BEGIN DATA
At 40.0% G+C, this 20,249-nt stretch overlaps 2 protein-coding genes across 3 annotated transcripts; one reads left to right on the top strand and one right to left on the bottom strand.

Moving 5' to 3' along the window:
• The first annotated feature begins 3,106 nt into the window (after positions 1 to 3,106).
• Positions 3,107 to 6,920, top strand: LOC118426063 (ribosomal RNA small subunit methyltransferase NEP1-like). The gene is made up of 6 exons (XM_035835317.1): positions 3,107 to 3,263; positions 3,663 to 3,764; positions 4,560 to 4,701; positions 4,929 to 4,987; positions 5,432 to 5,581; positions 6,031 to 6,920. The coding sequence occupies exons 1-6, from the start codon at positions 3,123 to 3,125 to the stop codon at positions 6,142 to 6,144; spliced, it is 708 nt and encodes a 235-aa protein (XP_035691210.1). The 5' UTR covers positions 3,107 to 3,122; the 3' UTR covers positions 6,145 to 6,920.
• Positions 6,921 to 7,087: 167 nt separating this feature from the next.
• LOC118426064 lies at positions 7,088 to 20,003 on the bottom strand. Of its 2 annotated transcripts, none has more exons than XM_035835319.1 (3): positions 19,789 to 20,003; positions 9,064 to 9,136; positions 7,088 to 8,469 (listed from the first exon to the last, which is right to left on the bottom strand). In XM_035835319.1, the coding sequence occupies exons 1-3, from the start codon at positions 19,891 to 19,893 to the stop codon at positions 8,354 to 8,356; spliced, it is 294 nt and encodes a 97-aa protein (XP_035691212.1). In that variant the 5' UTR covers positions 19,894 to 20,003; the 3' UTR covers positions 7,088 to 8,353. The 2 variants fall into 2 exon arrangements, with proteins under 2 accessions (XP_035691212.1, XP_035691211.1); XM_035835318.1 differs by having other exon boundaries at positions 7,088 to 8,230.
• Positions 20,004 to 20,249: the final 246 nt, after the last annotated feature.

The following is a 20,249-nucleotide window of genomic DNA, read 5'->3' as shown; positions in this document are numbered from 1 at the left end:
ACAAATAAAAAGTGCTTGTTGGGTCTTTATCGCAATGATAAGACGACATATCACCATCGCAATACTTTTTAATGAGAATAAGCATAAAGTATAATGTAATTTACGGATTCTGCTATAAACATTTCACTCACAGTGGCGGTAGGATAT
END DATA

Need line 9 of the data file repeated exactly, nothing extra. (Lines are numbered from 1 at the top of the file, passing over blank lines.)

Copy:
ACAAATAAAAAGTGCTTGTTGGGTCTTTATCGCAATGATAAGACGACATATCACCATCGCAATACTTTTTAATGAGAATAAGCATAAAGTATAATGTAATTTACGGATTCTGCTATAAACATTTCACTCACAGTGGCGGTAGGATAT